OTP Supervision Structure


The Erlang VM, or BEAM runtime, as it is more commonly known, manages a set of independent, concurrent processes across many CPU cores. These processes are structured into supervision trees, incorporating reliability and robustness functionality by specifying restart policies, notification of failures within the system, and responses to that – for example, a typical process may be configured to be restarted automatically up to 10 times within a given 5 minute window. If this window is exceeded, the parent process, a supervisor, will also be terminated. At each level of restarts, increasingly more internal state is discarded, until either the input or function that causes the error is disposed of, or is eliminated from the system. This approach is what gives the BEAM its well-known reliability and robustness.

A key focus in any Erlang application, then, is where and how to manage state, and how to recover from it in the event of unplanned messages or failures. For swirl, while there are many related modules performing subsidiary tasks such as parsing and generating packets, or read and writing from storage, these activities are largely pure functions - given a certain state, execute a function to transform that state and then pass it on to another module.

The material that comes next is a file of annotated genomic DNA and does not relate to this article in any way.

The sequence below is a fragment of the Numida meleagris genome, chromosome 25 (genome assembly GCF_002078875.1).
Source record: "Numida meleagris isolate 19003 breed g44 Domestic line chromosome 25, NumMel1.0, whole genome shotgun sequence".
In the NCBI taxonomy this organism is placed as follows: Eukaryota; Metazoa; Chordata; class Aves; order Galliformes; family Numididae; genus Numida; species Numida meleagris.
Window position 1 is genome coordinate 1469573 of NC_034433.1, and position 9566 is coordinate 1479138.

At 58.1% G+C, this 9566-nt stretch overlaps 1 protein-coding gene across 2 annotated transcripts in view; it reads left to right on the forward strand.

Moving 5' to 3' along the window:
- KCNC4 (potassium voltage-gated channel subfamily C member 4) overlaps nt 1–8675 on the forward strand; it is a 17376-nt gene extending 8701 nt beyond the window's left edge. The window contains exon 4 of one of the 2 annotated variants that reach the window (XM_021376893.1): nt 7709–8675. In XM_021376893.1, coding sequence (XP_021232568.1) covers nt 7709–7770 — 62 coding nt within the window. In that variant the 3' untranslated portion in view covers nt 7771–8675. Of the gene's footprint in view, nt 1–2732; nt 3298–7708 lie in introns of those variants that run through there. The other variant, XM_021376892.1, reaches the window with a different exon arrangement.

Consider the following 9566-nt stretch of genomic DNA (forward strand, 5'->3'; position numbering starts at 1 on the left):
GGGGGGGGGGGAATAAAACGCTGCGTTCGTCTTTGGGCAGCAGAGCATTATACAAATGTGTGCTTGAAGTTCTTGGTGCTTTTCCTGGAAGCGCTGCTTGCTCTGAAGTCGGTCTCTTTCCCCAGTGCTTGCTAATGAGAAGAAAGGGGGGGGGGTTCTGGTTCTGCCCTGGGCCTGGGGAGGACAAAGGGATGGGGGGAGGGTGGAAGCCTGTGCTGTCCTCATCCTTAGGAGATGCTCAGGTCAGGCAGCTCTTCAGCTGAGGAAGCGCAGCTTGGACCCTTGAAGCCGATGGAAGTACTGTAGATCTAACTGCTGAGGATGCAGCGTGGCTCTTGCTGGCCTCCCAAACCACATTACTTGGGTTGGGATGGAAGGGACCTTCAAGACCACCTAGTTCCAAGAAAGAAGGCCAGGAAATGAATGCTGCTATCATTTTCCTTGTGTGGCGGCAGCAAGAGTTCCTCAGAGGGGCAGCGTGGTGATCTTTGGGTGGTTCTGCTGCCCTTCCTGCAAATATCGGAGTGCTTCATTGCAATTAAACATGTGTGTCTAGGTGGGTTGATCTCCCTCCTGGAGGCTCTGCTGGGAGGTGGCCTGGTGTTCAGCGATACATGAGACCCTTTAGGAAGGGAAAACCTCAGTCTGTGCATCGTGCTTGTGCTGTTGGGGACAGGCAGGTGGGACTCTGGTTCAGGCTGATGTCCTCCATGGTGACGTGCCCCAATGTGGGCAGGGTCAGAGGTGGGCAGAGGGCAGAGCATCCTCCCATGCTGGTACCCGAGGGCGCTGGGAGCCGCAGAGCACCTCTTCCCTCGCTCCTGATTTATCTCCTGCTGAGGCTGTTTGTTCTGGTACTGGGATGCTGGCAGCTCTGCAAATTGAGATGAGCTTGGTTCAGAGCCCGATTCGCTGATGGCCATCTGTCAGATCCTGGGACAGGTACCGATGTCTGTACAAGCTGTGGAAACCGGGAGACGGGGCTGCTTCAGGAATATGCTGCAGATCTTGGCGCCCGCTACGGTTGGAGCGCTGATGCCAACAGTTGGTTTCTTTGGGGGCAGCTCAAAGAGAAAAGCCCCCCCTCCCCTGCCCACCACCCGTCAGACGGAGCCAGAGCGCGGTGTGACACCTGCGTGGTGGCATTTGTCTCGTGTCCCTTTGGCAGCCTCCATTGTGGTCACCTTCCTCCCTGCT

This section outlines the high level supervisor structure for the swirl app, running within the BEAM VM. Implementation details are covered in Core State.

Major Components

The application swirl is a top-level OTP app, and comprises a number of separate modules that run as individual supervisors underneath it, managed hierarchically.

Swirl OTP Structure

The blue box outlines the 4 OTP supervisors that represent the overall swirl application, and the pairs of coloured dots and associated right parenthesis show that each supervisor application has five associated workers below it. The swirl app itself is shown with a purple dot, and has no associated workers, but will manage restarting the supervisors themselves in the event of a failure of an entire subsystem.


As the top level container for the entire swirl OTP application, it manages the supervisors for all peers, swarms, and channels underneath it. Starting and stopping the swirl application effectively launches and halts all our running processes in the BEAM VM.